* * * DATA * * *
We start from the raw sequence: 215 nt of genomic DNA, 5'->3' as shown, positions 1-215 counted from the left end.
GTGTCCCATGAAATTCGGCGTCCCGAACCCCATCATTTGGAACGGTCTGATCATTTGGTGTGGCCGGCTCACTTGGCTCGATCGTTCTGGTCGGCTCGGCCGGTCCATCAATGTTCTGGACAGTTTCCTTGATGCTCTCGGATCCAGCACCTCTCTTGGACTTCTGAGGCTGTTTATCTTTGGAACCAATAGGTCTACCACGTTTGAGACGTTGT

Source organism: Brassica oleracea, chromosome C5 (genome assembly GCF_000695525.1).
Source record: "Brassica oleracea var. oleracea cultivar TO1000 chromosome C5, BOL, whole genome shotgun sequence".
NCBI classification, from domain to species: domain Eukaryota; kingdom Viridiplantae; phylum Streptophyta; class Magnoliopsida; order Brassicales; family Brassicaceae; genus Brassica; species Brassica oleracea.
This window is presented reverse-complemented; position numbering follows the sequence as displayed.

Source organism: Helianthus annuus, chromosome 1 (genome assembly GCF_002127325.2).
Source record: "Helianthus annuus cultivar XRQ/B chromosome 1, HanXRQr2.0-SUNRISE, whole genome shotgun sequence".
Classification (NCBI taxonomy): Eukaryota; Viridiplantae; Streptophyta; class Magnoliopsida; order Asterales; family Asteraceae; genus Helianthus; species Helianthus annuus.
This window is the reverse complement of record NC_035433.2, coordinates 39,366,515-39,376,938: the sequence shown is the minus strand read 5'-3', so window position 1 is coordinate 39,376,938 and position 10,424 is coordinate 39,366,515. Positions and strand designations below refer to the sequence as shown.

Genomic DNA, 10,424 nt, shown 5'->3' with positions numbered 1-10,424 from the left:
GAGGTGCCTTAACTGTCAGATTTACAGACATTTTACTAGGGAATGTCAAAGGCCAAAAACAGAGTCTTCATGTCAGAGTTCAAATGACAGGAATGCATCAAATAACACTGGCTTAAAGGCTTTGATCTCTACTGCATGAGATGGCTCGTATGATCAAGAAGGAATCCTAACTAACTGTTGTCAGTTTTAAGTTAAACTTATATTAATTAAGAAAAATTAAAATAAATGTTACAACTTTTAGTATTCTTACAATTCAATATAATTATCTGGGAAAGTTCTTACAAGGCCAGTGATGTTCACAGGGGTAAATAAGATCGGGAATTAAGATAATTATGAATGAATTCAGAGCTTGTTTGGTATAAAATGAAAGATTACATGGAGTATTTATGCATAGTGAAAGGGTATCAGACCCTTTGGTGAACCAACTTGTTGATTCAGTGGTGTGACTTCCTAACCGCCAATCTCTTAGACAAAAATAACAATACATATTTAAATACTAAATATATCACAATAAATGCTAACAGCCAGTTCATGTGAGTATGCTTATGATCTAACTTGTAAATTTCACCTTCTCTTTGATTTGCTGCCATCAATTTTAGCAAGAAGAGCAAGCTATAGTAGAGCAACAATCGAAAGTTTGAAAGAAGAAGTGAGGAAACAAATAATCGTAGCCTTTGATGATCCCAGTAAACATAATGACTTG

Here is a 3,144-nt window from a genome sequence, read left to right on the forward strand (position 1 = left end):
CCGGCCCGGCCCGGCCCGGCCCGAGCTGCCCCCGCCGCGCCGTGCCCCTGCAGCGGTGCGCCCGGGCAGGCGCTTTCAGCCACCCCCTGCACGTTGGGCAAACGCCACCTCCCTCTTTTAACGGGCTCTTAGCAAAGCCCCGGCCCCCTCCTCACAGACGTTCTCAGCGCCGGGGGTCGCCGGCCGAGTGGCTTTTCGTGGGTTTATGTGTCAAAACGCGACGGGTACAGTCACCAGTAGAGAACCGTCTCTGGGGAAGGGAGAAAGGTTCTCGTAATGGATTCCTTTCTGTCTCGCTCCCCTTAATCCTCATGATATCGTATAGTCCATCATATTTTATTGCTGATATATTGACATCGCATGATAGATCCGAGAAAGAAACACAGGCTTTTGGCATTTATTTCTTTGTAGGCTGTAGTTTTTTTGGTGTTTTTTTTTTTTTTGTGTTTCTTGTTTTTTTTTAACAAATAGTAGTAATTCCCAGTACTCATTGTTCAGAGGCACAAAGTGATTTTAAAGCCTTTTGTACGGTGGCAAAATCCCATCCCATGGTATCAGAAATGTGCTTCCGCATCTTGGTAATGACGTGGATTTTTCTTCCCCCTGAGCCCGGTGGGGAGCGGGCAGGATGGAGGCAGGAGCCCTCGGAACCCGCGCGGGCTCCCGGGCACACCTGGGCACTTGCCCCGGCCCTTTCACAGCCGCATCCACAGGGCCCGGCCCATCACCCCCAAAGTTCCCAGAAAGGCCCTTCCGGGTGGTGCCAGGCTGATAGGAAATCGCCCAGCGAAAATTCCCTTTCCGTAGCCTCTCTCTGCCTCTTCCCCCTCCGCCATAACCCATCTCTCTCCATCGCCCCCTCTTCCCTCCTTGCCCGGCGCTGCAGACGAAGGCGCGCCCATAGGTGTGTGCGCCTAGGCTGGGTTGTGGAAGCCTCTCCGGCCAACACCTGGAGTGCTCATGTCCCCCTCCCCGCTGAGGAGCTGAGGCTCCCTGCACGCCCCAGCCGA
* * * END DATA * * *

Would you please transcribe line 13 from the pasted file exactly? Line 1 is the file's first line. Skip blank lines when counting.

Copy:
Here is a 3,144-nt window from a genome sequence, read left to right on the forward strand (position 1 = left end):